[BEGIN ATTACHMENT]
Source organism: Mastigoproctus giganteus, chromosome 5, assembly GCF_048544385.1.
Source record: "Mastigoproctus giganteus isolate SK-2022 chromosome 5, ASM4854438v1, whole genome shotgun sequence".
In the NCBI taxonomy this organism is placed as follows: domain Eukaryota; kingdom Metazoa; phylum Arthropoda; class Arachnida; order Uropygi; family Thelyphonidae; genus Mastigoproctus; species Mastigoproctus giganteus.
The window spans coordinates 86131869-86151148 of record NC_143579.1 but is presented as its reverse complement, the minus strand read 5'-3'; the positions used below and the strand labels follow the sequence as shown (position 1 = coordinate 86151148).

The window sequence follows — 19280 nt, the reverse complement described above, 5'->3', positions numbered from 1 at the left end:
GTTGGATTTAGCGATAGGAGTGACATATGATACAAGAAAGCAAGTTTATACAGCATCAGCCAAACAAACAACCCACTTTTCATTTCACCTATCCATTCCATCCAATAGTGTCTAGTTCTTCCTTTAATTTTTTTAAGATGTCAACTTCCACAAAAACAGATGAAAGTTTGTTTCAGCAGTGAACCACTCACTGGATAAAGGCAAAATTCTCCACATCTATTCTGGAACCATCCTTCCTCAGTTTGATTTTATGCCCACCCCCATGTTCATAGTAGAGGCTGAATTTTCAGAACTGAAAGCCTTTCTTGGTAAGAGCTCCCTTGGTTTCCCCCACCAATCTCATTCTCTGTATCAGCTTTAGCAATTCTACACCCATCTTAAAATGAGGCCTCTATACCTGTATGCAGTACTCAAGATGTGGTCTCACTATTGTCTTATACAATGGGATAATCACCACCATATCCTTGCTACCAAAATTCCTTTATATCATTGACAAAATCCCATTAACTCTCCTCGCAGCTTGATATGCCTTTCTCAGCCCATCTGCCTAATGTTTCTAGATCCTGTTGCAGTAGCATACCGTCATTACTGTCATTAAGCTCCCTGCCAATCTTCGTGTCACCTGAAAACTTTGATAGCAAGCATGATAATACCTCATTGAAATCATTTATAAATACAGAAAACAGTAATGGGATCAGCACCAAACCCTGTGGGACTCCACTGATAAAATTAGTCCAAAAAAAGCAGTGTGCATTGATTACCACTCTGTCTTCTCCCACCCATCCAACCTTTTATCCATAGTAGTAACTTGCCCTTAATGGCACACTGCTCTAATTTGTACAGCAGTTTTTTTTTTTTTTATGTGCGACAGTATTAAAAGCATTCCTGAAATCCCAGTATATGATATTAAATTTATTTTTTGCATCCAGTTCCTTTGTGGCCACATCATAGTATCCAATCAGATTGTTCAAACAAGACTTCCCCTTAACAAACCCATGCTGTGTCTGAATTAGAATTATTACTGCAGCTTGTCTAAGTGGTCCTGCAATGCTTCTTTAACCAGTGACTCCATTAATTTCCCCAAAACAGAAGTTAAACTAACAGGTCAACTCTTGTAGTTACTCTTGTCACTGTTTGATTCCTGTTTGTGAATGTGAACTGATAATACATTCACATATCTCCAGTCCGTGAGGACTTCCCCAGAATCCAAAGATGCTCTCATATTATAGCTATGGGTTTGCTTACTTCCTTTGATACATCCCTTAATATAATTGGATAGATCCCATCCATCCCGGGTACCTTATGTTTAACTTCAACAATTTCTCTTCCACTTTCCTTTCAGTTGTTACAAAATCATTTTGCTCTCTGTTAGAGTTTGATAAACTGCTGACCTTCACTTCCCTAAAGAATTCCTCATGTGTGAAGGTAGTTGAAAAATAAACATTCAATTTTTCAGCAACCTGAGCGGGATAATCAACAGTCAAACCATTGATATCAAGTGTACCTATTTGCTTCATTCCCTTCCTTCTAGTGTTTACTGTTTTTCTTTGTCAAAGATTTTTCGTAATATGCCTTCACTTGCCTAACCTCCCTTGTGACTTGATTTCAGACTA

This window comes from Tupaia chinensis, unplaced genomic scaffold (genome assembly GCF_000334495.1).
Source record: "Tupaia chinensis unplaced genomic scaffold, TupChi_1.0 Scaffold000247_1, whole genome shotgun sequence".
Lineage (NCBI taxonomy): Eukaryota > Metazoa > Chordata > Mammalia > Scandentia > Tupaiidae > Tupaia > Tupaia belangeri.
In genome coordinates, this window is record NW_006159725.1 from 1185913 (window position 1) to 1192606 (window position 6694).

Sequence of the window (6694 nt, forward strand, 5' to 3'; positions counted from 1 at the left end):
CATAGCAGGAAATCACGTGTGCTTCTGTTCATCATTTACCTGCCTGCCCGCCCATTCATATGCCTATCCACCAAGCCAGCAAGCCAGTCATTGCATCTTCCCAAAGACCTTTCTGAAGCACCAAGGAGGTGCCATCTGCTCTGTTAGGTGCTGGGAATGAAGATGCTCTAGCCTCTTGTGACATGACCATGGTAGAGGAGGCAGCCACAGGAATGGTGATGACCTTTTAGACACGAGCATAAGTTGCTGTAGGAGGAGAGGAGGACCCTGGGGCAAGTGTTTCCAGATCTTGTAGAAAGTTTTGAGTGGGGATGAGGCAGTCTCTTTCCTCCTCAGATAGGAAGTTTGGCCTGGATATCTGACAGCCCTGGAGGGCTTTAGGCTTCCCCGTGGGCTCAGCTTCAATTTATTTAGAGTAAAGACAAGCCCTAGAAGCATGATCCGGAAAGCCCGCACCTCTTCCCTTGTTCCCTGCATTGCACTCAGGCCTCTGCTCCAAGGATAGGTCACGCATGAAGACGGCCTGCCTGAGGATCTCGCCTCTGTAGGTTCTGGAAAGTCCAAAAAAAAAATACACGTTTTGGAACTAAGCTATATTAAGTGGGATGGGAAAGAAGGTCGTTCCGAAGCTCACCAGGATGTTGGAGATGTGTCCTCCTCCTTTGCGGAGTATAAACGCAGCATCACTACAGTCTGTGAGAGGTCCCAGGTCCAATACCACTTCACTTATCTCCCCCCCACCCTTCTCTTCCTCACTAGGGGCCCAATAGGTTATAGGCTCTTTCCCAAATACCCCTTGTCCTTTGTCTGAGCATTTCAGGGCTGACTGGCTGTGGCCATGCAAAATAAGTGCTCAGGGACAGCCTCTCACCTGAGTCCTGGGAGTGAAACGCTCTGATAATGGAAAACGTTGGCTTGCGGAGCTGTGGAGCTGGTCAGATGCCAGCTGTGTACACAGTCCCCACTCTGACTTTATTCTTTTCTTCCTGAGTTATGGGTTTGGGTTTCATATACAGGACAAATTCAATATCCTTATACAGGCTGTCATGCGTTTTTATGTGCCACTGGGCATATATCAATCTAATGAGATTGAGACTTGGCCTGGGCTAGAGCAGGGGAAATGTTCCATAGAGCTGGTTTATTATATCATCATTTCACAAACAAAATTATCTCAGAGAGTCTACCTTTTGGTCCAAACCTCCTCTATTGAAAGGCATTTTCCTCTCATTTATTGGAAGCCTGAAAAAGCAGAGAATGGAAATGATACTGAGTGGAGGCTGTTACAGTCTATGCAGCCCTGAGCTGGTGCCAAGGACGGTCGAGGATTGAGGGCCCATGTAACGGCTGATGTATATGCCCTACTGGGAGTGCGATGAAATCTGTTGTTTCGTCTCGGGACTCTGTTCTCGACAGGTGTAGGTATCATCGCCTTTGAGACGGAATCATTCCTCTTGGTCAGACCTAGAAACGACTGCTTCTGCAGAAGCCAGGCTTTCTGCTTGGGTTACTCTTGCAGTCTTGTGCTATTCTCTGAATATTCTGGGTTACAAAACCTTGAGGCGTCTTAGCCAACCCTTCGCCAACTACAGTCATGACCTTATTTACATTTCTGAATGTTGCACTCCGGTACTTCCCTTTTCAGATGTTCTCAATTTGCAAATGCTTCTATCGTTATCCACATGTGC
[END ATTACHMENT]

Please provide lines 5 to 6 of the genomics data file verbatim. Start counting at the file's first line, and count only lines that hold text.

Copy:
The window sequence follows — 19280 nt, the reverse complement described above, 5'->3', positions numbered from 1 at the left end:
GTTGGATTTAGCGATAGGAGTGACATATGATACAAGAAAGCAAGTTTATACAGCATCAGCCAAACAAACAACCCACTTTTCATTTCACCTATCCATTCCATCCAATAGTGTCTAGTTCTTCCTTTAATTTTTTTAAGATGTCAACTTCCACAAAAACAGATGAAAGTTTGTTTCAGCAGTGAACCACTCACTGGATAAAGGCAAAATTCTCCACATCTATTCTGGAACCATCCTTCCTCAGTTTGATTTTATGCCCACCCCCATGTTCATAGTAGAGGCTGAATTTTCAGAACTGAAAGCCTTTCTTGGTAAGAGCTCCCTTGGTTTCCCCCACCAATCTCATTCTCTGTATCAGCTTTAGCAATTCTACACCCATCTTAAAATGAGGCCTCTATACCTGTATGCAGTACTCAAGATGTGGTCTCACTATTGTCTTATACAATGGGATAATCACCACCATATCCTTGCTACCAAAATTCCTTTATATCATTGACAAAATCCCATTAACTCTCCTCGCAGCTTGATATGCCTTTCTCAGCCCATCTGCCTAATGTTTCTAGATCCTGTTGCAGTAGCATACCGTCATTACTGTCATTAAGCTCCCTGCCAATCTTCGTGTCACCTGAAAACTTTGATAGCAAGCATGATAATACCTCATTGAAATCATTTATAAATACAGAAAACAGTAATGGGATCAGCACCAAACCCTGTGGGACTCCACTGATAAAATTAGTCCAAAAAAAGCAGTGTGCATTGATTACCACTCTGTCTTCTCCCACCCATCCAACCTTTTATCCATAGTAGTAACTTGCCCTTAATGGCACACTGCTCTAATTTGTACAGCAGTTTTTTTTTTTTTTATGTGCGACAGTATTAAAAGCATTCCTGAAATCCCAGTATATGATATTAAATTTATTTTTTGCATCCAGTTCCTTTGTGGCCACATCATAGTATCCAATCAGATTGTTCAAACAAGACTTCCCCTTAACAAACCCATGCTGTGTCTGAATTAGAATTATTACTGCAGCTTGTCTAAGTGGTCCTGCAATGCTTCTTTAACCAGTGACTCCATTAATTTCCCCAAAACAGAAGTTAAACTAACAGGTCAACTCTTGTAGTTACTCTTGTCACTGTTTGATTCCTGTTTGTGAATGTGAACTGATAATACATTCACATATCTCCAGTCCGTGAGGACTTCCCCAGAATCCAAAGATGCTCTCATATTATAGCTATGGGTTTGCTTACTTCCTTTGATACATCCCTTAATATAATTGGATAGATCCCATCCATCCCGGGTACCTTATGTTTAACTTCAACAATTTCTCTTCCACTTTCCTTTCAGTTGTTACAAAATCATTTTGCTCTCTGTTAGAGTTTGATAAACTGCTGACCTTCACTTCCCTAAAGAATTCCTCATGTGTGAAGGTAGTTGAAAAATAAACATTCAATTTTTCAGCAACCTGAGCGGGATAATCAACAGTCAAACCATTGATATCAAGTGTACCTATTTGCTTCATTCCCTTCCTTCTAGTGTTTACTGTTTTTCTTTGTCAAAGATTTTTCGTAATATGCCTTCACTTGCCTAACCTCCCTTGTGACTTGATTTCAGACTA